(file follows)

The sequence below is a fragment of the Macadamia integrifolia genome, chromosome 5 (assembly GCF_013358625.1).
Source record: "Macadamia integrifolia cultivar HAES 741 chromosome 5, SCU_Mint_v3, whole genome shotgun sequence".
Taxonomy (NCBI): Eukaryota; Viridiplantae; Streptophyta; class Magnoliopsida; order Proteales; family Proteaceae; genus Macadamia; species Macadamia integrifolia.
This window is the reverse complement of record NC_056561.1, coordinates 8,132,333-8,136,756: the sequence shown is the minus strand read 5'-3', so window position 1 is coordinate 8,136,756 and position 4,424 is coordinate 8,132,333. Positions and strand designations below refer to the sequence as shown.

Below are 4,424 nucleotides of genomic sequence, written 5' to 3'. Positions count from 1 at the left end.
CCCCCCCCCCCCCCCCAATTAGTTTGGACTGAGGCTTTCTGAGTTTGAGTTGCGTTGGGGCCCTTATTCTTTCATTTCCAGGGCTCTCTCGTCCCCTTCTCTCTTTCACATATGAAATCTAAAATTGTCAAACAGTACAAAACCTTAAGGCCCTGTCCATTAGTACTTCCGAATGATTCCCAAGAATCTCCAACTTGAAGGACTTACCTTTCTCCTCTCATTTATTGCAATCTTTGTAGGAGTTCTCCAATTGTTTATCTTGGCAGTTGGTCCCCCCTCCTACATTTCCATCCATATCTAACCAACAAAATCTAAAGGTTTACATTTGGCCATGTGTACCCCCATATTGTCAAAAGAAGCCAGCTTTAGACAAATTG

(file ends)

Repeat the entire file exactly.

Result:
The sequence below is a fragment of the Macadamia integrifolia genome, chromosome 5 (assembly GCF_013358625.1).
Source record: "Macadamia integrifolia cultivar HAES 741 chromosome 5, SCU_Mint_v3, whole genome shotgun sequence".
Taxonomy (NCBI): Eukaryota; Viridiplantae; Streptophyta; class Magnoliopsida; order Proteales; family Proteaceae; genus Macadamia; species Macadamia integrifolia.
This window is the reverse complement of record NC_056561.1, coordinates 8,132,333-8,136,756: the sequence shown is the minus strand read 5'-3', so window position 1 is coordinate 8,136,756 and position 4,424 is coordinate 8,132,333. Positions and strand designations below refer to the sequence as shown.

Below are 4,424 nucleotides of genomic sequence, written 5' to 3'. Positions count from 1 at the left end.
CCCCCCCCCCCCCCCCAATTAGTTTGGACTGAGGCTTTCTGAGTTTGAGTTGCGTTGGGGCCCTTATTCTTTCATTTCCAGGGCTCTCTCGTCCCCTTCTCTCTTTCACATATGAAATCTAAAATTGTCAAACAGTACAAAACCTTAAGGCCCTGTCCATTAGTACTTCCGAATGATTCCCAAGAATCTCCAACTTGAAGGACTTACCTTTCTCCTCTCATTTATTGCAATCTTTGTAGGAGTTCTCCAATTGTTTATCTTGGCAGTTGGTCCCCCCTCCTACATTTCCATCCATATCTAACCAACAAAATCTAAAGGTTTACATTTGGCCATGTGTACCCCCATATTGTCAAAAGAAGCCAGCTTTAGACAAATTG